Commodore L’Estrange DSC

Heroes of the RFA Commodore Henry Owen L’Estrange, DSC, RD, RFA

 

 

Henry Owen L’Estrange was born in Southern Ireland in 1912 and after being educated at home and at Castlepark Prep school in Dublin, he joined his elder brother in the Merchant Navy.

 

In 1926 Henry L’Estrange joined the training ship HMS Conway at Liverpool and on completion of his studies he became an indentured apprentice with Alfred Holt of Liverpool, serving his time on ‘Blue Funnel’ line ships. On completion of his training Henry remained with Holt’s as a fourth mate until 1934, when ships and jobs started to be reduced, during the great depression. Henry found and secured a job with the War Department fleet at Watchet in Somerset, where he spent a year as a temporary mate on a target towing vessel.

Henry Owen L’Estrange was born in Southern Ireland in 1912 and after being educated at home and at Castlepark Prep school in Dublin, he joined his elder brother in the Merchant Navy.

 

In 1926 Henry L’Estrange joined the training ship HMS Conway at Liverpool and on completion of his studies he became an indentured apprentice with Alfred Holt of Liverpool, serving his time on ‘Blue Funnel’ line ships. On completion of his training Henry remained with Holt’s as a fourth mate until 1934, when ships and jobs started to be reduced, during the great depression. Henry found and secured a job with the War Department fleet at Watchet in Somerset, where he spent a year as a temporary mate on a target towing vessel.

 

Henry Owen L’Estrange joined the RFA in 1935 as a 3rd Mate, where he remained until being called up for war service in 1940 with the Royal Navy, as he had joined the Royal Naval Reserve in 1938. Henry first served in an Anti-Submarine trawler HMS Northern Sun from July 1940 until February 1941, in July 1941 he was given his first command, another Anti-Submarine trawler HMS Kingston Agate, where he was to win his Distinguished Service Cross.

Kingston_Agate

 

On the 27th August 1941 the German submarine U 570 was about 80 miles south of Iceland when she was spotted by an RAF Hudson and damaged her with 4 air launched depth charges, the U boat had come up to periscope depth when it spotted the aircraft, and by the time it had started to dive again the depth charges were in the water. Eventually, the boat returned to the surface and the Hudson attacked again, this time with machine gun fire, the submarine hoisted a white flag, whilst the aircraft radioed for reinforcements.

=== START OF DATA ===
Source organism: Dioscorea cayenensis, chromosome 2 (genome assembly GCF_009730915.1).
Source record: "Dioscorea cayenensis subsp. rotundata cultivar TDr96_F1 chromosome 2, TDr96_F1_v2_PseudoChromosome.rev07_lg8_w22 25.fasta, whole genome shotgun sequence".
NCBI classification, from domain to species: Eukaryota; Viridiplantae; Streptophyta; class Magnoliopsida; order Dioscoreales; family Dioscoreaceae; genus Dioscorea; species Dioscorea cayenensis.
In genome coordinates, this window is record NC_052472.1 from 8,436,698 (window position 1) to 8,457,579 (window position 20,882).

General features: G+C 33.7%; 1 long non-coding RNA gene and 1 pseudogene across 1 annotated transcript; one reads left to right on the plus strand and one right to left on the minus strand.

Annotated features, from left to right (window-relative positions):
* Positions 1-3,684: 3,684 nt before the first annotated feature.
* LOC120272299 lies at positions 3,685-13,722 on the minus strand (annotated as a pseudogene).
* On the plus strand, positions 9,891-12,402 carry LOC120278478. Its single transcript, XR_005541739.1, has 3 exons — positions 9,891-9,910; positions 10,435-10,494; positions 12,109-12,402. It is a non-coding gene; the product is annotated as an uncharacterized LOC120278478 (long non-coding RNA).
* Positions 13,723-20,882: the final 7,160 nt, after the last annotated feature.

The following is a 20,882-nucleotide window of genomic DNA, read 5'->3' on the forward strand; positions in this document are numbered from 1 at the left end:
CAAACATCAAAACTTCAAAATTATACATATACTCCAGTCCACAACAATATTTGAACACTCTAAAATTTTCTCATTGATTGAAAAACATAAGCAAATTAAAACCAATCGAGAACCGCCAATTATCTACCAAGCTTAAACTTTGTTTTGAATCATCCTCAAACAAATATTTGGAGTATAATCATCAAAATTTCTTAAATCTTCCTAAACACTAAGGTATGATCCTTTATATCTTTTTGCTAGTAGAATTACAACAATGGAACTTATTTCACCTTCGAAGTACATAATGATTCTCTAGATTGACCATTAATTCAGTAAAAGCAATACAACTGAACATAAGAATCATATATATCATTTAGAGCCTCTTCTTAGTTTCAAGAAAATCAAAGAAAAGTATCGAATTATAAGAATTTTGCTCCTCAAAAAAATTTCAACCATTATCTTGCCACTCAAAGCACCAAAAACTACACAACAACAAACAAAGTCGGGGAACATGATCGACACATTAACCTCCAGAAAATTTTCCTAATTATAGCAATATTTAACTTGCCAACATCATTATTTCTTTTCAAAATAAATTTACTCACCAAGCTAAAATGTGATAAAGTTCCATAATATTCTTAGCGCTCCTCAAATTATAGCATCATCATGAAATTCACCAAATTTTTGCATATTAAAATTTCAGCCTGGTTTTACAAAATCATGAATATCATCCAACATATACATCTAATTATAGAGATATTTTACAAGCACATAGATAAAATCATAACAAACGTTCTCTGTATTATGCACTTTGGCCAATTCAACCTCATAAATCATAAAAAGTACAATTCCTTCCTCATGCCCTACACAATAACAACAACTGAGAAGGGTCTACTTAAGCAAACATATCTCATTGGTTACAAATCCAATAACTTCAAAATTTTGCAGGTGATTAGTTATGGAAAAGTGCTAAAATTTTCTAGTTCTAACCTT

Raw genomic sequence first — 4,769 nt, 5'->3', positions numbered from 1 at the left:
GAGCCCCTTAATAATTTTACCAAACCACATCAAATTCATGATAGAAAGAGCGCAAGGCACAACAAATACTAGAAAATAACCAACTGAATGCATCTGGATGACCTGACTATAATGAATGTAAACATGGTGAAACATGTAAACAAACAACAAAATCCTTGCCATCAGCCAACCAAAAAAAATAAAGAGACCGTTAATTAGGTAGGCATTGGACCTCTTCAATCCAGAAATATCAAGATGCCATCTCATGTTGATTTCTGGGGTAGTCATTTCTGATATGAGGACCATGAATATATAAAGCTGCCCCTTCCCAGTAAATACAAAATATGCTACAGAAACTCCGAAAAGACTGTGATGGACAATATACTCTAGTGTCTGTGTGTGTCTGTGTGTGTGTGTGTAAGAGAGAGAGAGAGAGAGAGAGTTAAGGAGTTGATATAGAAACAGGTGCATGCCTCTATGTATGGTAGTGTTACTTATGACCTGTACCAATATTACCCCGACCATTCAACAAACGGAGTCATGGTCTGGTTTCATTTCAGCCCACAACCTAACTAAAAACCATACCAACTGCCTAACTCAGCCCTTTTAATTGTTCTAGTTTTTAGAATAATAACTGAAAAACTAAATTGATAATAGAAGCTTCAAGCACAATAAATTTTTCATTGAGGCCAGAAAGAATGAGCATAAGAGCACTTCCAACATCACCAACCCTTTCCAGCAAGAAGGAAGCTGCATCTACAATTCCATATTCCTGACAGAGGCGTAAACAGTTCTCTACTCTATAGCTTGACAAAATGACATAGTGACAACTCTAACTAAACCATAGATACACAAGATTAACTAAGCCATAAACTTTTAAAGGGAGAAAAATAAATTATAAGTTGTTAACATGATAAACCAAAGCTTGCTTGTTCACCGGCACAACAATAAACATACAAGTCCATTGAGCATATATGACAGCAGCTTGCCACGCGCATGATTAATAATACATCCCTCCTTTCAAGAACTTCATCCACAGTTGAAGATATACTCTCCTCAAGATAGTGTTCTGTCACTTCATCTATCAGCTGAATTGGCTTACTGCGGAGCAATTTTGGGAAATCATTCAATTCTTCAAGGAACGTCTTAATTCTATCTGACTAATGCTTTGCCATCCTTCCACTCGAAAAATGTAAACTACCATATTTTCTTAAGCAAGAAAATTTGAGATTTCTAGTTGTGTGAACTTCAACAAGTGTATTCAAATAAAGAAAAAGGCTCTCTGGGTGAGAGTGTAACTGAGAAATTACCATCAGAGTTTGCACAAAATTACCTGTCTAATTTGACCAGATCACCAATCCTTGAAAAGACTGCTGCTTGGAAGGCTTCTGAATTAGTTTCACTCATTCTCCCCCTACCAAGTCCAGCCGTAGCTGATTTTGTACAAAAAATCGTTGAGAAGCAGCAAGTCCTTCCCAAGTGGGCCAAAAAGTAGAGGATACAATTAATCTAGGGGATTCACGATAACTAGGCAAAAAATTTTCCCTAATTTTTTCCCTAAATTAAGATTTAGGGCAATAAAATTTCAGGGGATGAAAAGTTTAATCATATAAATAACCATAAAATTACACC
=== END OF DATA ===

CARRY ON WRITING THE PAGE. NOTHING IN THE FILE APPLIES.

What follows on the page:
The following day, Henry L’Estrange and HMS Kingston Agate were one of the first on scene and accepted the U-Boats surrender. They were later followed by the destroyers HMS Burwell and HMS Windemere and other units which stood by the U Boat. The submarine commander had ordered all ammunition and confidential papers to be jettisoned, so when an armed party from the Kingston Agate boarded the U Boat they found that some of the German crew had attempted to open the sea cocks to scuttle the submarine, this was stopped and the submarine taken in tow to Barrow in Furness. On arrival at Barrow the U-Boat was found to still have two live torpedoes in her tubes which could have been used against the Kingston Agate.

 

U_570_SURRENDERING_2u_570_surrendering_1

 

 

For his bravery and skill in the capture of U570 Henry L’Estrange was awarded the Distinguished Service Cross which was announced in the London Gazette of 11 June 1942 and he was invested on 22 September 1942.

 

U 570 was repaired and re-entered service as the British submarine HMS Graph. Henry L’Estrange left the Kingston Agate in July 1942 and was appointed in command of HMS Kilbride until 1944, when he was admitted to hospital in Gibraltar after being accidentally gassed, his last appointment in the Royal Navy was on the Depot Ship HMS Berry Head.

 

HMS Graph

 

Henry L’Estrange re-joined the RFA in 1946 and rose through the ranks until in the 1960’s he was promoted Senior Master and was in command of a number of front line ships. He was promoted to Commodore in 1971 and was in command of RFA Stromness in Singapore when he was suddenly taken ill and died, a year before he was due to retire and return to Ireland.

 

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Copyright © 2008 – 2014 Christopher J White